prior to the development of the resistant velvetleaf population. Farmers
who rotate Roundup Ready corn and Roundup Ready soybeans already do this
by using Select or a similar herbicide to control RR volunteer corn in
their beans.

The more costly scenario would involve a weed for which the alternative
herbicides have limited flexibility in application timing. A weed species
that requires postemergence applications to be made before weeds reach a
4-inch height would have a major impact on weed management systems. In
this situation, the loss of application flexibility would present a
greater cost to many growers than the additional herbicide expense.

The continued growth in farm size increases the importance of the
application flexibility provided by glyphosate.

Since the first report of glyphosate resistant rigid ryegrass in 1996,
four additional resistant species with this trait have been identified.

While not quite one new species per year, this rate of development
suggests that we will continue to see new resistant biotypes. Eventually
one of these weeds will appear in Iowa and surrounding states, and my
guess is it will happen sooner than later. However, the ability to
survive glyphosate does not create a 'super weed', and there is no reason
to use scare tactics to try and change farmers' perceptions and practices.

I believe it is makes good sense for farmers to implement a long-term
plan to reduce the selection pressure placed on weeds by glyphosate. The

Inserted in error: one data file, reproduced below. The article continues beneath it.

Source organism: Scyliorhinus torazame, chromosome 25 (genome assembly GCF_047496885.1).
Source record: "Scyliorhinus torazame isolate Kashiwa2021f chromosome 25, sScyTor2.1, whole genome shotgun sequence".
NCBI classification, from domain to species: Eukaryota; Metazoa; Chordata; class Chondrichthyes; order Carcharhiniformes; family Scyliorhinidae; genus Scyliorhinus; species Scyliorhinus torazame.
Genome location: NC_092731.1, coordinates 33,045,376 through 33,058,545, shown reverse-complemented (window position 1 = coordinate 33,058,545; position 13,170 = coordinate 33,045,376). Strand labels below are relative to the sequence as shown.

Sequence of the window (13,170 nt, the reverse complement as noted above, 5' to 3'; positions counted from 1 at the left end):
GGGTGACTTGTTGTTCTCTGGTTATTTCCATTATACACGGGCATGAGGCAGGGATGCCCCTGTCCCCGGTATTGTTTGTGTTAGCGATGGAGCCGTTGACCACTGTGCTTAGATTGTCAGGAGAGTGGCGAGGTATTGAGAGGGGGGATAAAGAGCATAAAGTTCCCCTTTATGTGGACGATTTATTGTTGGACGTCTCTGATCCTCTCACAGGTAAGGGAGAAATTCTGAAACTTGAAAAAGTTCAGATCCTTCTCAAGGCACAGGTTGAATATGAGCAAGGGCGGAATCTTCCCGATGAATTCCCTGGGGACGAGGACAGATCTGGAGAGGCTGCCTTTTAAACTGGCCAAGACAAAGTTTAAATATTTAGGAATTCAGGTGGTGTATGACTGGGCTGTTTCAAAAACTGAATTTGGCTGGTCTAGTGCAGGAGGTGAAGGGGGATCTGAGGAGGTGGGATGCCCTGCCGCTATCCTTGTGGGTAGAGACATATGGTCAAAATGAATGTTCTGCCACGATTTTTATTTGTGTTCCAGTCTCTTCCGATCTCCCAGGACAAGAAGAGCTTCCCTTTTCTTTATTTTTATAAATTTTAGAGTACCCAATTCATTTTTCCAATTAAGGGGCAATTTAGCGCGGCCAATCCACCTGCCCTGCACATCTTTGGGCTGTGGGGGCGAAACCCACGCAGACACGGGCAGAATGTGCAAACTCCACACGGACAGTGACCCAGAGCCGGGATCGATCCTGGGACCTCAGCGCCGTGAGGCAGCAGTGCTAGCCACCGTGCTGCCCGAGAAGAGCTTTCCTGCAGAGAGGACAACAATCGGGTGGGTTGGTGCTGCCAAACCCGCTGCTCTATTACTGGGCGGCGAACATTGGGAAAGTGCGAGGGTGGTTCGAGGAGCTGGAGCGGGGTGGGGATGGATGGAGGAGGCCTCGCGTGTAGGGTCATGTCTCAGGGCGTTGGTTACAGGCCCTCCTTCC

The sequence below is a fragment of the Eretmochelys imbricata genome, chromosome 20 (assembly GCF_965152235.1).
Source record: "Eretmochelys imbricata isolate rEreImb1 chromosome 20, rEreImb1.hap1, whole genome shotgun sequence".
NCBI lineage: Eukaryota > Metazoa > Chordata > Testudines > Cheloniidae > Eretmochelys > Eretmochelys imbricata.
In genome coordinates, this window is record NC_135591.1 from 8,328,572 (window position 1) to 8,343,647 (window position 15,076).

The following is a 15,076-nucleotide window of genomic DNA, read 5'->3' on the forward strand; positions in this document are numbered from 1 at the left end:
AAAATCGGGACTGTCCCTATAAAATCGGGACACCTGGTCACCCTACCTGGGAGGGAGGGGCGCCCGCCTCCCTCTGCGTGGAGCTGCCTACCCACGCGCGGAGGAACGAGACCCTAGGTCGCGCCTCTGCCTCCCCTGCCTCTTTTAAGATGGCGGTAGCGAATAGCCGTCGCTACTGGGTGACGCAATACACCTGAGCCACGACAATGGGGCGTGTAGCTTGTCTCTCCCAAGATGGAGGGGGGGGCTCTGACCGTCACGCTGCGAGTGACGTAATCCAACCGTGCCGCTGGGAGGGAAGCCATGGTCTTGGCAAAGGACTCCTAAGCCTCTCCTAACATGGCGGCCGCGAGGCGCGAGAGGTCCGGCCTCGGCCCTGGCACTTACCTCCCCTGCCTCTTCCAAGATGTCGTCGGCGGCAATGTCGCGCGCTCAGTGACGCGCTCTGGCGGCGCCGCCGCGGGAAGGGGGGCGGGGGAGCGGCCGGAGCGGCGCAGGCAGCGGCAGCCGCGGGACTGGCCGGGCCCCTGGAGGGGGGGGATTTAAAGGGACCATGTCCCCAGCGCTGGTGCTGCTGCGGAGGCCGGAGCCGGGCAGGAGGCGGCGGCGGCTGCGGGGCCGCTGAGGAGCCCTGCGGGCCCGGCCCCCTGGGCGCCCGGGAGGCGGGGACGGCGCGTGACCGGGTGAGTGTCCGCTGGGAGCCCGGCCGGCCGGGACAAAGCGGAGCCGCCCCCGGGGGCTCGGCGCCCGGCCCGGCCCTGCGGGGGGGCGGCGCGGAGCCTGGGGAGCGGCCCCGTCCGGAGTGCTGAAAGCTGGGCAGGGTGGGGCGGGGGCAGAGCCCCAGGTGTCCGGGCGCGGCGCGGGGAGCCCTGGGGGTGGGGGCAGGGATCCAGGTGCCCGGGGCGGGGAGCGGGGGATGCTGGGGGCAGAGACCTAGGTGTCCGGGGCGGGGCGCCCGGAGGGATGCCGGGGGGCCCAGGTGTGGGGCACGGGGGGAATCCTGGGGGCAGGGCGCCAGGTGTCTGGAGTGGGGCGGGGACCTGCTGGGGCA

simplest way to do this is to avoid planting continuous Roundup Ready
crops. Using additional modes of actions with glyphosate provides
alternative selection pressures on certain weeds, and in some situations
this will reduce the likelihood of resistance. However, since we do not
know which weed is likely to develop resistance, it is impossible to know
whether the alternative mode of action is reducing glyphosate selection
pressure on the appropriate speces.

Thus, we believe an annual rotation of herbicides should be the
foundation of resistance management.

With the manner that glyphosate is being used in the Midwest, resistance
is inevitable. When resistance develops, we will need to control these
biotypes with existing herbicides - no new modes of action are coming
down the pipeline in the foreseeable future. The large number of
alternative products for use in corn and soybean will reduce the impact
of glyphosate resistance, but there can be significant costs associated
with the problem. The need for application flexibility in today's
agriculture increases the cost of glyphosate resistance compared to
previous cases of resistance experienced by Iowa farmers. Because of
this, evaluating weed management programs in terms of selection pressure
placed on weeds should be an important component of crop management planning.

Prepared by Bob Hartzler, extension weed management specialist,
Department of Agronomy, Iowa State University

For more information contact:
ISU Extension Agronomy
2104 Agronomy Hall
Ames, Iowa 50011-1010
Voice: (515) 294-1923
Fax: (515) 294-9985

Common chemical and trade names are used in this publication. The use of
trade names is for clarity by the reader. Inclusion of a trade name does
not imply endorsement of that particular brand of herbicide and exclusion
does not imply nonapproval.